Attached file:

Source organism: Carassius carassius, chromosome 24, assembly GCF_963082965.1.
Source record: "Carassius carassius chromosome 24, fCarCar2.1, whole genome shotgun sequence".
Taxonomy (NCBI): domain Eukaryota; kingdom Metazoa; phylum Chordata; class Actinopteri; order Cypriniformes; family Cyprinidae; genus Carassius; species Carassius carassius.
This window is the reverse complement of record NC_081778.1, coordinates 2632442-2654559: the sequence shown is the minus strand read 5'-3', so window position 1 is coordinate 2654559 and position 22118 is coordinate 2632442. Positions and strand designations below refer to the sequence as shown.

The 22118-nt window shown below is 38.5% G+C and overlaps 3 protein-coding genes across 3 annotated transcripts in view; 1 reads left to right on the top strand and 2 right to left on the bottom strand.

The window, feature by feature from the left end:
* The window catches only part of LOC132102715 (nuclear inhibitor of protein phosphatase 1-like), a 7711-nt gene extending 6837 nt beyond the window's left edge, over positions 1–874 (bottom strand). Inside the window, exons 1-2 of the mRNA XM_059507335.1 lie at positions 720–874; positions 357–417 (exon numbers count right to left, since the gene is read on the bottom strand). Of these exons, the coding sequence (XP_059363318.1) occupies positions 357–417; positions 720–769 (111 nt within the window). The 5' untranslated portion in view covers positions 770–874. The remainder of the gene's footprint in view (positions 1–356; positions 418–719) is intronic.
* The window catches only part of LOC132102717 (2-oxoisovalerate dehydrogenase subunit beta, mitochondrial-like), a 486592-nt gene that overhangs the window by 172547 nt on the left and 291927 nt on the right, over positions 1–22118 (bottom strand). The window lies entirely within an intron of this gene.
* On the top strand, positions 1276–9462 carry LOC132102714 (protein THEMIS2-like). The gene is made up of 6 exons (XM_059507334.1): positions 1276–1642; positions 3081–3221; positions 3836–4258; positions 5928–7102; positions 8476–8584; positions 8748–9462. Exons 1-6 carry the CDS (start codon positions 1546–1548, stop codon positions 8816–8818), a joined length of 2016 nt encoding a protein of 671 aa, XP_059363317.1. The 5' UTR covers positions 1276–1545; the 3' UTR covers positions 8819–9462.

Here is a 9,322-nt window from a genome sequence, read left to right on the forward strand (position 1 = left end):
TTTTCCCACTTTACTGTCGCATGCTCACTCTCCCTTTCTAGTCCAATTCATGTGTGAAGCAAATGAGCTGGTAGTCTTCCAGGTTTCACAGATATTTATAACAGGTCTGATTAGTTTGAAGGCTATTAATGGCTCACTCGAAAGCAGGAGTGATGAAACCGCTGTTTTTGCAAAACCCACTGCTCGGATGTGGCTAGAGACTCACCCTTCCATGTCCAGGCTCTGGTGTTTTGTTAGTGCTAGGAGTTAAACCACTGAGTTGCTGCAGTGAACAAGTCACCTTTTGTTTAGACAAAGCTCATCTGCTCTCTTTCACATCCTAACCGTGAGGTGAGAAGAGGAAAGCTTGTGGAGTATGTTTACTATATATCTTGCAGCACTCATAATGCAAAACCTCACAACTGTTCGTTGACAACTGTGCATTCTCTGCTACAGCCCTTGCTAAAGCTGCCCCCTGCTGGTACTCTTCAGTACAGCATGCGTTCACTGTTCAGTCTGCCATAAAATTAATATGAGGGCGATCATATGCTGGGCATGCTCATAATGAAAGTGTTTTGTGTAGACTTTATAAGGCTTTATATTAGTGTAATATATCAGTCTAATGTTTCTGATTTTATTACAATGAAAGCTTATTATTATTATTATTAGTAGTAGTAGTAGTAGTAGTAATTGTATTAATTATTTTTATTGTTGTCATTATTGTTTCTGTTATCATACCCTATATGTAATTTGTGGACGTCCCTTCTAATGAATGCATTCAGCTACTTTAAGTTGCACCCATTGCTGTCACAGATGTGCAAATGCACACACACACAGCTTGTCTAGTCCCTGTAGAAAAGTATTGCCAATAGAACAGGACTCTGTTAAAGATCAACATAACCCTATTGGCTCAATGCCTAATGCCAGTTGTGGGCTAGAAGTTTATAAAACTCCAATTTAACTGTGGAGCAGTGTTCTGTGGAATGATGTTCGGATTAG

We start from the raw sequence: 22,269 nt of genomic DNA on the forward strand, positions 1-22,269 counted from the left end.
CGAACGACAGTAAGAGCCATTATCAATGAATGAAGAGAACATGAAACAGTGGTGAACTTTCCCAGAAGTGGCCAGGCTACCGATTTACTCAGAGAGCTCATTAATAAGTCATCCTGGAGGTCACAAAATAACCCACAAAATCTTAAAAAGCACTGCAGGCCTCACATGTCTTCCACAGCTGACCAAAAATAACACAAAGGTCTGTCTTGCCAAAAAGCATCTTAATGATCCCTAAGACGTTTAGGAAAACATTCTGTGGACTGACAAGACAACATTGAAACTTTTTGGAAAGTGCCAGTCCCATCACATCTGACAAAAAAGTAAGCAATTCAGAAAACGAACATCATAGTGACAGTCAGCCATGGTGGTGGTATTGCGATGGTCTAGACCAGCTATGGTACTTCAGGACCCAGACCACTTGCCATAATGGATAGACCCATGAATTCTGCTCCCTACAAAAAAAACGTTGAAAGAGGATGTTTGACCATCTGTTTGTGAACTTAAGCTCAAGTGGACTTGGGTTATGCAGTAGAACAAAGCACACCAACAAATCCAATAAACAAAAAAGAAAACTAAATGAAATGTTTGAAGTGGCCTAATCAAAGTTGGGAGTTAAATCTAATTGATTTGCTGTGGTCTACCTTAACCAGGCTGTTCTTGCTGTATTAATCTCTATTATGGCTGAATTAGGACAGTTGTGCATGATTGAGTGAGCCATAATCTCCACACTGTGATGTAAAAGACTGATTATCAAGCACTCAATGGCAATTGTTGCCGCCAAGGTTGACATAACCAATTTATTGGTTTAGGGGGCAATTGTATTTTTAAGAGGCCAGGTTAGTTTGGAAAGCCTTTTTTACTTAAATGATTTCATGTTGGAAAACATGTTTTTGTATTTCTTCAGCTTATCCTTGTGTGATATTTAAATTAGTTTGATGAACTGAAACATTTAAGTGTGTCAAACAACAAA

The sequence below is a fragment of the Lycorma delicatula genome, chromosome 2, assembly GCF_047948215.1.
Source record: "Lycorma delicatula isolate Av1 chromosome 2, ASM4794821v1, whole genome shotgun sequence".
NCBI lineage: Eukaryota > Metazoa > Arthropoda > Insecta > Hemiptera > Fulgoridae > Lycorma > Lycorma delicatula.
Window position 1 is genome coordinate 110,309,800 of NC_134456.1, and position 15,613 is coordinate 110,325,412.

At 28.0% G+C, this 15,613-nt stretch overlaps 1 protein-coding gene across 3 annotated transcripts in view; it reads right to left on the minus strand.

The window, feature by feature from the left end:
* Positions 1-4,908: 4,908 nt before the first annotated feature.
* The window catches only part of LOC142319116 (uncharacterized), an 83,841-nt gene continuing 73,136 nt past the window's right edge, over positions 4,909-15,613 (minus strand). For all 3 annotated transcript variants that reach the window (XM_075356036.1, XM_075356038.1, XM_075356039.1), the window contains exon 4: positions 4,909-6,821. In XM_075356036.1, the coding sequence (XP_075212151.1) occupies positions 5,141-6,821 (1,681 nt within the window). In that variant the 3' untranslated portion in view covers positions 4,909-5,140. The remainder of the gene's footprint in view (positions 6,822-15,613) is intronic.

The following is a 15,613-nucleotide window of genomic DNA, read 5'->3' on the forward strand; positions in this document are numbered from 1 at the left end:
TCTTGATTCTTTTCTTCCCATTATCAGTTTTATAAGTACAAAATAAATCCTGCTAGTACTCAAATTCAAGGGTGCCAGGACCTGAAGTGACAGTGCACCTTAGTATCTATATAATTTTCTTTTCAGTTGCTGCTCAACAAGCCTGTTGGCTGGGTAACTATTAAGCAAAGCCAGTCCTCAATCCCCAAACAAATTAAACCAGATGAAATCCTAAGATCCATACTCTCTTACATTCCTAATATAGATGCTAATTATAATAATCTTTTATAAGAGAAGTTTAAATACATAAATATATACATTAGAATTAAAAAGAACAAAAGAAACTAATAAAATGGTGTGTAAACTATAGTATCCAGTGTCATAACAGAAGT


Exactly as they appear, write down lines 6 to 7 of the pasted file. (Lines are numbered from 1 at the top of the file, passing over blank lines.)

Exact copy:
The window, feature by feature from the left end:
* The window catches only part of LOC132102715 (nuclear inhibitor of protein phosphatase 1-like), a 7711-nt gene extending 6837 nt beyond the window's left edge, over positions 1–874 (bottom strand). Inside the window, exons 1-2 of the mRNA XM_059507335.1 lie at positions 720–874; positions 357–417 (exon numbers count right to left, since the gene is read on the bottom strand). Of these exons, the coding sequence (XP_059363318.1) occupies positions 357–417; positions 720–769 (111 nt within the window). The 5' untranslated portion in view covers positions 770–874. The remainder of the gene's footprint in view (positions 1–356; positions 418–719) is intronic.